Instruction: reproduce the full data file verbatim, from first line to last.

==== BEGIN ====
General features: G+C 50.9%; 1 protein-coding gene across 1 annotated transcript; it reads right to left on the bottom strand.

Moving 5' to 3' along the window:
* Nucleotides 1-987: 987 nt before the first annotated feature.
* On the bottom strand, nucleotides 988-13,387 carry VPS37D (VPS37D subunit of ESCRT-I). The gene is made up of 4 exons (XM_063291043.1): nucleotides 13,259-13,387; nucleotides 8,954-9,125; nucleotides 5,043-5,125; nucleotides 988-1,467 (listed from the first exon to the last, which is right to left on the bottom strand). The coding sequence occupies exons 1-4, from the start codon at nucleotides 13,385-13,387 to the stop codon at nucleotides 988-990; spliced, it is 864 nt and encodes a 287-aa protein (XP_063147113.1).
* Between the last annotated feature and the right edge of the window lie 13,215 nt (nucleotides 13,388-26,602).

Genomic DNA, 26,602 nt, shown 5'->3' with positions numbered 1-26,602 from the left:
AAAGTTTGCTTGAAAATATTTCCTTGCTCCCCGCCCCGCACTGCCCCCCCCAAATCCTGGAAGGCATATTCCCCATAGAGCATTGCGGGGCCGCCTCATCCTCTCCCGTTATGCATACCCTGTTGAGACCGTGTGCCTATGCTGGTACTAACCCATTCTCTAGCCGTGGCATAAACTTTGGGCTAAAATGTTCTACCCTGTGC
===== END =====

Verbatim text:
General features: G+C 50.9%; 1 protein-coding gene across 1 annotated transcript; it reads right to left on the bottom strand.

Moving 5' to 3' along the window:
* Nucleotides 1-987: 987 nt before the first annotated feature.
* On the bottom strand, nucleotides 988-13,387 carry VPS37D (VPS37D subunit of ESCRT-I). The gene is made up of 4 exons (XM_063291043.1): nucleotides 13,259-13,387; nucleotides 8,954-9,125; nucleotides 5,043-5,125; nucleotides 988-1,467 (listed from the first exon to the last, which is right to left on the bottom strand). The coding sequence occupies exons 1-4, from the start codon at nucleotides 13,385-13,387 to the stop codon at nucleotides 988-990; spliced, it is 864 nt and encodes a 287-aa protein (XP_063147113.1).
* Between the last annotated feature and the right edge of the window lie 13,215 nt (nucleotides 13,388-26,602).

Genomic DNA, 26,602 nt, shown 5'->3' with positions numbered 1-26,602 from the left:
AAAGTTTGCTTGAAAATATTTCCTTGCTCCCCGCCCCGCACTGCCCCCCCCAAATCCTGGAAGGCATATTCCCCATAGAGCATTGCGGGGCCGCCTCATCCTCTCCCGTTATGCATACCCTGTTGAGACCGTGTGCCTATGCTGGTACTAACCCATTCTCTAGCCGTGGCATAAACTTTGGGCTAAAATGTTCTACCCTGTGC